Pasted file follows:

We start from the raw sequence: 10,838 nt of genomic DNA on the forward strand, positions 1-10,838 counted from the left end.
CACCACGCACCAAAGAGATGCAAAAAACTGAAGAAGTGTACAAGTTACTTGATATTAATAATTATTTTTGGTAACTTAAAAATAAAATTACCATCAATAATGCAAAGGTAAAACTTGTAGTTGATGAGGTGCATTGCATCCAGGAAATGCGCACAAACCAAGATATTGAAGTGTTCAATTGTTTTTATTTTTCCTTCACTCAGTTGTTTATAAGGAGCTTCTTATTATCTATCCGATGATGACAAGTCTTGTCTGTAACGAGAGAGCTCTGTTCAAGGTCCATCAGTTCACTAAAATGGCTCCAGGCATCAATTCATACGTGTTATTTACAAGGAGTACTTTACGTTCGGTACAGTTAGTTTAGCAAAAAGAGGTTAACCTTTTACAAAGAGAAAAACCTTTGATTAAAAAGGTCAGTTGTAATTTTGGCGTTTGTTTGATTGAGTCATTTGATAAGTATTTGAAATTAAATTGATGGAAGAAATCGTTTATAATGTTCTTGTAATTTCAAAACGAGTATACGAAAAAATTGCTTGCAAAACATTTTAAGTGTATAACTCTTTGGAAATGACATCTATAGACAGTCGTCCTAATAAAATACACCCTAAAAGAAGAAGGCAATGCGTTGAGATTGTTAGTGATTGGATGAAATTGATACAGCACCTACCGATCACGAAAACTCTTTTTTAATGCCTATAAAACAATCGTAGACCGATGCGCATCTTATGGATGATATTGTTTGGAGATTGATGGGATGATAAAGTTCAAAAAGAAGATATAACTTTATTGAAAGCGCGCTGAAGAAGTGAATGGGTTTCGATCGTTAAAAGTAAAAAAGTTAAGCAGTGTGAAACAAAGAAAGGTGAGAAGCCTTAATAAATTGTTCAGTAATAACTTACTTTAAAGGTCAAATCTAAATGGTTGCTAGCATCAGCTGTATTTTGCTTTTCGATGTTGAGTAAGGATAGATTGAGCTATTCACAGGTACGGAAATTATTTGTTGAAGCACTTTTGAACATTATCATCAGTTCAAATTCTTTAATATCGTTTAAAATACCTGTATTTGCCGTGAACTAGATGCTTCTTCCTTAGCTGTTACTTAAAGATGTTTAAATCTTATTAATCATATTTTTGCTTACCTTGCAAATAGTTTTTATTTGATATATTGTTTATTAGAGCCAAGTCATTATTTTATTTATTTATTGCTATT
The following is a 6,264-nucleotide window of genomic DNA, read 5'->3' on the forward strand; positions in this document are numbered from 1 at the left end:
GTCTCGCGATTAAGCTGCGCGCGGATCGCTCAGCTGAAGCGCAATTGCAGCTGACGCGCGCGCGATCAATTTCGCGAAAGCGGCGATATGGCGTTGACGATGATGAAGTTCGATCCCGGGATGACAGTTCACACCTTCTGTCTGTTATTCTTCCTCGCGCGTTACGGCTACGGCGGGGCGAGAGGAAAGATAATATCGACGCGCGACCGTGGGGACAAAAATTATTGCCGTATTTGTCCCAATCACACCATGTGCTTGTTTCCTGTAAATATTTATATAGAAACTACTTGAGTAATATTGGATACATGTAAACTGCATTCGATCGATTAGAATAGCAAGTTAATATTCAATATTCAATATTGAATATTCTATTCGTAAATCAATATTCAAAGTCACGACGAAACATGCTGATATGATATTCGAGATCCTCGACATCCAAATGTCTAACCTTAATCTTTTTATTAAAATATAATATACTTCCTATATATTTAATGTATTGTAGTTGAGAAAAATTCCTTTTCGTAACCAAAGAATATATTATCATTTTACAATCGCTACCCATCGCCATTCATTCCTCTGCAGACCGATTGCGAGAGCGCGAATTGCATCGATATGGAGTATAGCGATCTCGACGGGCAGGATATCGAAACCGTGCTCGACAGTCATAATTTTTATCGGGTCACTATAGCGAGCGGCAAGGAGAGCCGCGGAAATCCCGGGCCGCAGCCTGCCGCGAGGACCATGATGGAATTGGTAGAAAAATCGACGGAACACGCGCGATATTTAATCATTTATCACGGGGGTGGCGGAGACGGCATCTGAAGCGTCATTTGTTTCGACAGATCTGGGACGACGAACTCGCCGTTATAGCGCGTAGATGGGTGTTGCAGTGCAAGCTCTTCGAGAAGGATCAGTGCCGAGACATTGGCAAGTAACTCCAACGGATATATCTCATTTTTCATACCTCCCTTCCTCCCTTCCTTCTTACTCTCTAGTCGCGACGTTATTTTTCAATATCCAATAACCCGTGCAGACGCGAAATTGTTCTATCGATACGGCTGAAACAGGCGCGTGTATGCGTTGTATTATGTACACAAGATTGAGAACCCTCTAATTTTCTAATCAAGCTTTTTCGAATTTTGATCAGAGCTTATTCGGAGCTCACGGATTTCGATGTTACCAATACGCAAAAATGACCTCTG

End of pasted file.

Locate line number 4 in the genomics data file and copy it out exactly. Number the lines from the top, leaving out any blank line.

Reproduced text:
GTCTCGCGATTAAGCTGCGCGCGGATCGCTCAGCTGAAGCGCAATTGCAGCTGACGCGCGCGCGATCAATTTCGCGAAAGCGGCGATATGGCGTTGACGATGATGAAGTTCGATCCCGGGATGACAGTTCACACCTTCTGTCTGTTATTCTTCCTCGCGCGTTACGGCTACGGCGGGGCGAGAGGAAAGATAATATCGACGCGCGACCGTGGGGACAAAAATTATTGCCGTATTTGTCCCAATCACACCATGTGCTTGTTTCCTGTAAATATTTATATAGAAACTACTTGAGTAATATTGGATACATGTAAACTGCATTCGATCGATTAGAATAGCAAGTTAATATTCAATATTCAATATTGAATATTCTATTCGTAAATCAATATTCAAAGTCACGACGAAACATGCTGATATGATATTCGAGATCCTCGACATCCAAATGTCTAACCTTAATCTTTTTATTAAAATATAATATACTTCCTATATATTTAATGTATTGTAGTTGAGAAAAATTCCTTTTCGTAACCAAAGAATATATTATCATTTTACAATCGCTACCCATCGCCATTCATTCCTCTGCAGACCGATTGCGAGAGCGCGAATTGCATCGATATGGAGTATAGCGATCTCGACGGGCAGGATATCGAAACCGTGCTCGACAGTCATAATTTTTATCGGGTCACTATAGCGAGCGGCAAGGAGAGCCGCGGAAATCCCGGGCCGCAGCCTGCCGCGAGGACCATGATGGAATTGGTAGAAAAATCGACGGAACACGCGCGATATTTAATCATTTATCACGGGGGTGGCGGAGACGGCATCTGAAGCGTCATTTGTTTCGACAGATCTGGGACGACGAACTCGCCGTTATAGCGCGTAGATGGGTGTTGCAGTGCAAGCTCTTCGAGAAGGATCAGTGCCGAGACATTGGCAAGTAACTCCAACGGATATATCTCATTTTTCATACCTCCCTTCCTCCCTTCCTTCTTACTCTCTAGTCGCGACGTTATTTTTCAATATCCAATAACCCGTGCAGACGCGAAATTGTTCTATCGATACGGCTGAAACAGGCGCGTGTATGCGTTGTATTATGTACACAAGATTGAGAACCCTCTAATTTTCTAATCAAGCTTTTTCGAATTTTGATCAGAGCTTATTCGGAGCTCACGGATTTCGATGTTACCAATACGCAAAAATGACCTCTG